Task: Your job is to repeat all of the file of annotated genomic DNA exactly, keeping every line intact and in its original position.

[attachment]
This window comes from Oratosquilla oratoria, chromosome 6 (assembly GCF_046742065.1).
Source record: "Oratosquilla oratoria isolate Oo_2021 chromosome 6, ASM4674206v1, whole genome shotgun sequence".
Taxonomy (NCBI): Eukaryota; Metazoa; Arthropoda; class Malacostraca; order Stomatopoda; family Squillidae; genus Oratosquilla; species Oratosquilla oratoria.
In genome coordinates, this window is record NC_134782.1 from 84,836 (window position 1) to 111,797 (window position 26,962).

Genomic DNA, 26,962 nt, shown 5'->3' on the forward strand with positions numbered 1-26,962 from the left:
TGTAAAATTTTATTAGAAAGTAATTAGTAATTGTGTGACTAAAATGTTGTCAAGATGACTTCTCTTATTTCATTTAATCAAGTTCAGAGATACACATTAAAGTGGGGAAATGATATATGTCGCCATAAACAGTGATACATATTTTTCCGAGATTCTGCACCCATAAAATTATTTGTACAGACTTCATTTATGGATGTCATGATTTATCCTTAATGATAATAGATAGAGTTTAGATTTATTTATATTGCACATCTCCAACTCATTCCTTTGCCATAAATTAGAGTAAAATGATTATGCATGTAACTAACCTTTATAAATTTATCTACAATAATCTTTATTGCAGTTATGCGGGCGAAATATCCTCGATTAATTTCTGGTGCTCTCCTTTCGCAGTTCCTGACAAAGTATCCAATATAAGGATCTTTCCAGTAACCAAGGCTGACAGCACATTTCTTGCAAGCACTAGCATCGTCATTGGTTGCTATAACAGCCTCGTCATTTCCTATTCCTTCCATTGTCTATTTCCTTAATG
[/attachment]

This window comes from Oratosquilla oratoria, chromosome 6 (assembly GCF_046742065.1).
Source record: "Oratosquilla oratoria isolate Oo_2021 chromosome 6, ASM4674206v1, whole genome shotgun sequence".
Taxonomy (NCBI): Eukaryota; Metazoa; Arthropoda; class Malacostraca; order Stomatopoda; family Squillidae; genus Oratosquilla; species Oratosquilla oratoria.
In genome coordinates, this window is record NC_134782.1 from 84,836 (window position 1) to 111,797 (window position 26,962).

Genomic DNA, 26,962 nt, shown 5'->3' on the forward strand with positions numbered 1-26,962 from the left:
TGTAAAATTTTATTAGAAAGTAATTAGTAATTGTGTGACTAAAATGTTGTCAAGATGACTTCTCTTATTTCATTTAATCAAGTTCAGAGATACACATTAAAGTGGGGAAATGATATATGTCGCCATAAACAGTGATACATATTTTTCCGAGATTCTGCACCCATAAAATTATTTGTACAGACTTCATTTATGGATGTCATGATTTATCCTTAATGATAATAGATAGAGTTTAGATTTATTTATATTGCACATCTCCAACTCATTCCTTTGCCATAAATTAGAGTAAAATGATTATGCATGTAACTAACCTTTATAAATTTATCTACAATAATCTTTATTGCAGTTATGCGGGCGAAATATCCTCGATTAATTTCTGGTGCTCTCCTTTCGCAGTTCCTGACAAAGTATCCAATATAAGGATCTTTCCAGTAACCAAGGCTGACAGCACATTTCTTGCAAGCACTAGCATCGTCATTGGTTGCTATAACAGCCTCGTCATTTCCTATTCCTTCCATTGTCTATTTCCTTAATG